The U.S. Census Bureau and the Department of Housing and Urban Development reported Monday morning that sales of new homes in October rose to a seasonally adjusted annual rate of 685,000, an increase of 6.2% above the downwardly revised September rate of 645,000 and a rise of 18.7% compared with the October 2016 rate of 577,000. The consensus estimate from a survey of economists expected a rate of around 620,000. The September rate was revised downward by 18,000.
At the peak in 2005, new home sales posted a seasonally adjusted annual rate of nearly 1.4 million. September’s annual rate of sales was the highest for the month in the past 10 years.
The Census Bureau also reported that the median sales price for new homes sold in October fell by $6,900 from $319,700 in September to $312,800, and the average sales price rose by $15,000 to $400,200. At the end of October the number of new homes for sale totaled 282,000, up by 3,000 month over month and represented a supply of 4.9 months at the current sales rate.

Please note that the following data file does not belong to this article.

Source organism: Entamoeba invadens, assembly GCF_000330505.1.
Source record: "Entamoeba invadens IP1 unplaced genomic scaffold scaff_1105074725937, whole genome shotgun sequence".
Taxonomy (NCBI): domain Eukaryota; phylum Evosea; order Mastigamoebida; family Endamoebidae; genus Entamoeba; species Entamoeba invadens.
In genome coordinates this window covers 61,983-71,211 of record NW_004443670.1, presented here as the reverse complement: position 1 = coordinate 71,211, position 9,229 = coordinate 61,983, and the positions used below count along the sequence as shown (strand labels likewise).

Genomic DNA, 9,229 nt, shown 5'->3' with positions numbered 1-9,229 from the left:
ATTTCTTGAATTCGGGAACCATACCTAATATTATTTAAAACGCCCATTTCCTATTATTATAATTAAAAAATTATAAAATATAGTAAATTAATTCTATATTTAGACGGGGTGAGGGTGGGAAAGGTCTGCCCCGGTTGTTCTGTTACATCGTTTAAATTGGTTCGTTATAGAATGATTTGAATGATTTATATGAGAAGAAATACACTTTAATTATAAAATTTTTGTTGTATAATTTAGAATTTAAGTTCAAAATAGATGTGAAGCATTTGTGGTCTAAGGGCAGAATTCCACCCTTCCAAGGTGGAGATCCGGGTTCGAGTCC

In October, 47% of the estimated 55,000 monthly sales were sales for homes priced at less than $300,000. The percentage is up five percentage points compared with the September rate. Sales of homes priced between $300,000 and $399,999 fell by seven points to 19% of all sales. Sales of homes in the range of $400,000 to $499,999 rose from 13% to 17%, and sales fell from 14% to 10% for homes sold in a range of $500,000 to $749,999. Home sales for properties priced above $750,000 accounted for 7% of all new home sales in October, up two points compared with September.
The increase in sales of houses priced below $300,000 was almost entirely the result of a four-point increase in the number of houses sold that cost more than $200,000 but less than $300,000.
In the South, home sales fell by 2,000 month over month in October to 149,000, down from 151,000 in September and 153,000 in August as the region recovers from the effects of last summer’s hurricanes.